Heracles and the failed art of shot blocking

One team in particular has been playing really out of sorts in the Eredivisie so far. Poor little Heracles have noted a 1-0-8 record to open the season with, and therefore occupy the bottom spot of the table with a poor three points from nine played. Still, in analytics terms, something makes them very interesting, and I believe now is the time to share this observation, so that we can follow it over the coming months.

HeraclesIf you’re not a die-hard Eredivisie fan, you may not know all that much about Heracles, so let me tell you something about them. They are a genuinely small team with strong local support, but as a well-run business they’ve been a stable Eredivisie side for ten years now. With your classical education background, you’d probably already noted their cool name, referring to a divine hero in ancient Greek mythology. Our hero was noted for his extreme strength and courage, something that can hardly be more out of place in reference the performance of Heracles the football team this season.

As a first exploration for that disastrous 1-0-8 season opening, I’d probably look at some shot numbers, expressed as per match.

Shots for                             11.6

Shots against                     11.9

TSR                                       0.494

Well, that’s weird. Apparently Heracles have a near balance in shots created and conceded, yet noted that 1-0-8 record. Bad luck, or something to do with shot quality?

ExpG per shot for             0.100

ExpG against                     0.125

Mmm, that’s an ugly picture. Heracles create shots that fly in in a 1 in 10 rate, and concede shots that usually convert at 1 in 8 rate. For years they have been fooling TSR with this behaviour, leading to overestimation of their strength in a metric that values each shot equally. This means that simply combining shots numbers and shot quality should provide part of the answer already.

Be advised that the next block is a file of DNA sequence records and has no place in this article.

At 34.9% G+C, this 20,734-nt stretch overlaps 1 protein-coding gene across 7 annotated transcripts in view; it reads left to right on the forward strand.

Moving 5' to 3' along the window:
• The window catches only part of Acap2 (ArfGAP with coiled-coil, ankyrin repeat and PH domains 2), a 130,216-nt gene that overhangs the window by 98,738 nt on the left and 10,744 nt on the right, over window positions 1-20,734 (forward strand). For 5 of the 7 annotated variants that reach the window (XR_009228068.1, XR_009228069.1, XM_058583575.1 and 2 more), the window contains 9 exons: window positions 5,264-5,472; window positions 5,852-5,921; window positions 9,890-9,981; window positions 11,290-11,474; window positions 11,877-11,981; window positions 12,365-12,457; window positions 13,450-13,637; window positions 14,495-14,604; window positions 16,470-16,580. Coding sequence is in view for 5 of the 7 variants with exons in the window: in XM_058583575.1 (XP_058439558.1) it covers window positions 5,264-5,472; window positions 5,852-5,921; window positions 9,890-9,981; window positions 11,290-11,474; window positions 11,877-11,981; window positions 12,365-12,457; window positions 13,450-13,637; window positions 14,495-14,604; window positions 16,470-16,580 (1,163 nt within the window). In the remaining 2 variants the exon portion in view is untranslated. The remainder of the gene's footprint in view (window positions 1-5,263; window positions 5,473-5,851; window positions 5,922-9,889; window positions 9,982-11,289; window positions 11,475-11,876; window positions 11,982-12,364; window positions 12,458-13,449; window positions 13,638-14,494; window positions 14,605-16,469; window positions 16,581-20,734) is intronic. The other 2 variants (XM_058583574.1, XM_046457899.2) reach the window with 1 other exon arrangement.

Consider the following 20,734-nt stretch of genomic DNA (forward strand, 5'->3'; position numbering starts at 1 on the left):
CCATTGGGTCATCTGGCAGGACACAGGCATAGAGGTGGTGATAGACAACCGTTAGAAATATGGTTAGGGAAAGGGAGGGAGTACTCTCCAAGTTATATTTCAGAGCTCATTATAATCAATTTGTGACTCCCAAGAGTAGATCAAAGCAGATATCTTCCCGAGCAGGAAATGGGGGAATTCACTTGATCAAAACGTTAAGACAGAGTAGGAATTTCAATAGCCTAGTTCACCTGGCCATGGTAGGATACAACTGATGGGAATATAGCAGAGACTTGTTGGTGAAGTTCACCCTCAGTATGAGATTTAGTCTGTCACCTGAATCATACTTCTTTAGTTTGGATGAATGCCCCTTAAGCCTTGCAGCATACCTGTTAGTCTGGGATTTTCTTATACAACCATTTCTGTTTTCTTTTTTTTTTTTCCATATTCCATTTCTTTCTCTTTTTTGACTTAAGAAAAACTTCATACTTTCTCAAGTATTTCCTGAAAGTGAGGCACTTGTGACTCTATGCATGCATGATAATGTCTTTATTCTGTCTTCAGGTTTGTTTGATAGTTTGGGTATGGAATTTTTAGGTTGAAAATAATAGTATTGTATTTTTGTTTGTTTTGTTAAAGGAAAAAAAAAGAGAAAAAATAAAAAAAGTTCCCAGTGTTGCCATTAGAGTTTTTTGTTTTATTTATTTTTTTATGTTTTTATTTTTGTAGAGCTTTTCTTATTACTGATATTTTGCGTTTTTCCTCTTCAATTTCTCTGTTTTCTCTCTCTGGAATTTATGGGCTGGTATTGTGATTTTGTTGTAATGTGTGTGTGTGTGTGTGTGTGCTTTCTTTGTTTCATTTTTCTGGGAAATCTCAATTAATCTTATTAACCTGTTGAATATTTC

ExpG created                    1.16

ExpG conceded                1.48

ExpG-ratio                         0.439

So, this metric should do it. But wait, 0.439 isn’t good at all, but it is far from in line with that 1-0-8 record. Usually, 0.439 teams record around 1.2 points per game, so something like a 3-2-4 record would be a more fitting reward for their play in terms of ExpG-ratio.

The answer, unsurprisingly for readers who remembered the title of this piece, lies in shot blocking.

Shots blocked offense                                 27.6%

Shots blocked defence                                10.2%

ExpG of unblocked shots created              0.91

ExpG if unblocked shots conceded           1.36

ExpG-ratio unblocked                                  0.401

An average 2014-15 Eredivisie team blocks around 19.2% of shots. Heracles’ offense sees around 50% more of its shots being blocked by opposing defenders. In return, Heracles’ defence blocks shots at a rate that’s 50% lower than their rival teams do. Their unblocked ExpG-ratio is a poor 0.401, which, combined with some tough luck goes a long way explaining the horrendous season so far.

Make of it what you will. Heracles might be very poorly organised from a tactical standpoint, producing below-average quality shots that are 50% more likely to get blocked, while the reverse is true for their offense. Those are some painful numbers that illustrate aspects that TSR won’t grasp.

But it’s a bit more nuanced than that. Using TSR to explain what has happened is always going to lose to measures like ExpG-R that take in more variables to correct for relevant details of performance, like shot quality, and in the case of unblocked ExpG-R also block rates. But do those aspects carry over from historic data to future performance, or are they mere variations that tend to even themselves out over time?

For comparison of the repeatability of TSR and ExpG-R, I’d refer you to earlier work on this site.

For the art of shot blocking, I haven’t shown data before. Here’s a simple scatter plot of the percentage of blocked shots that teams have noted in two consecutive seasons. That dataset here is EPL, La Liga, Bundesliga, Serie A, Ligue 1, MLS and Brazil 2012-13 and 2013-14.

Block rate - defensive - all shots Block rate - offensive - all shotsA few things are of note there.